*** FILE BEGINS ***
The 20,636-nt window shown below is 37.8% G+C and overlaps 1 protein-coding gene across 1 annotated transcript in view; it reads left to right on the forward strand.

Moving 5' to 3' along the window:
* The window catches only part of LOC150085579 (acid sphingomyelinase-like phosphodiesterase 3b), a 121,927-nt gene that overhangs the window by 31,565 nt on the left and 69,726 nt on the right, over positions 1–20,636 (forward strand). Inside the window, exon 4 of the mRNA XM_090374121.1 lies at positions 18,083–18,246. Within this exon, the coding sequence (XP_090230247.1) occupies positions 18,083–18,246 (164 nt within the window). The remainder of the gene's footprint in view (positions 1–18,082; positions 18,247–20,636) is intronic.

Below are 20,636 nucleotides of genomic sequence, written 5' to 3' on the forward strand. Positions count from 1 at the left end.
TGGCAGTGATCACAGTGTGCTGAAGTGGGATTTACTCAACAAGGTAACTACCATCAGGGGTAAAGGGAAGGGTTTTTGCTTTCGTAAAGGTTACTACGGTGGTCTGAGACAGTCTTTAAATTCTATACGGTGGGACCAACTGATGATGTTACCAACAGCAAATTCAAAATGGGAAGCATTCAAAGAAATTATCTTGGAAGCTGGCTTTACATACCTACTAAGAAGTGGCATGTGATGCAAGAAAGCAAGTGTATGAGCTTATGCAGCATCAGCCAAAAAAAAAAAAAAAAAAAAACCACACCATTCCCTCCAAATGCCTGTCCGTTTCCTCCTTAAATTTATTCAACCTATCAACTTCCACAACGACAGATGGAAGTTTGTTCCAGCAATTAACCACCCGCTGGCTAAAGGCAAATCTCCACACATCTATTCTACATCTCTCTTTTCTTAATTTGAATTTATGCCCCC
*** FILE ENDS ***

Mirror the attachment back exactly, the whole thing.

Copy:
The 20,636-nt window shown below is 37.8% G+C and overlaps 1 protein-coding gene across 1 annotated transcript in view; it reads left to right on the forward strand.

Moving 5' to 3' along the window:
* The window catches only part of LOC150085579 (acid sphingomyelinase-like phosphodiesterase 3b), a 121,927-nt gene that overhangs the window by 31,565 nt on the left and 69,726 nt on the right, over positions 1–20,636 (forward strand). Inside the window, exon 4 of the mRNA XM_090374121.1 lies at positions 18,083–18,246. Within this exon, the coding sequence (XP_090230247.1) occupies positions 18,083–18,246 (164 nt within the window). The remainder of the gene's footprint in view (positions 1–18,082; positions 18,247–20,636) is intronic.

Below are 20,636 nucleotides of genomic sequence, written 5' to 3' on the forward strand. Positions count from 1 at the left end.
TGGCAGTGATCACAGTGTGCTGAAGTGGGATTTACTCAACAAGGTAACTACCATCAGGGGTAAAGGGAAGGGTTTTTGCTTTCGTAAAGGTTACTACGGTGGTCTGAGACAGTCTTTAAATTCTATACGGTGGGACCAACTGATGATGTTACCAACAGCAAATTCAAAATGGGAAGCATTCAAAGAAATTATCTTGGAAGCTGGCTTTACATACCTACTAAGAAGTGGCATGTGATGCAAGAAAGCAAGTGTATGAGCTTATGCAGCATCAGCCAAAAAAAAAAAAAAAAAAAAACCACACCATTCCCTCCAAATGCCTGTCCGTTTCCTCCTTAAATTTATTCAACCTATCAACTTCCACAACGACAGATGGAAGTTTGTTCCAGCAATTAACCACCCGCTGGCTAAAGGCAAATCTCCACACATCTATTCTACATCTCTCTTTTCTTAATTTGAATTTATGCCCCC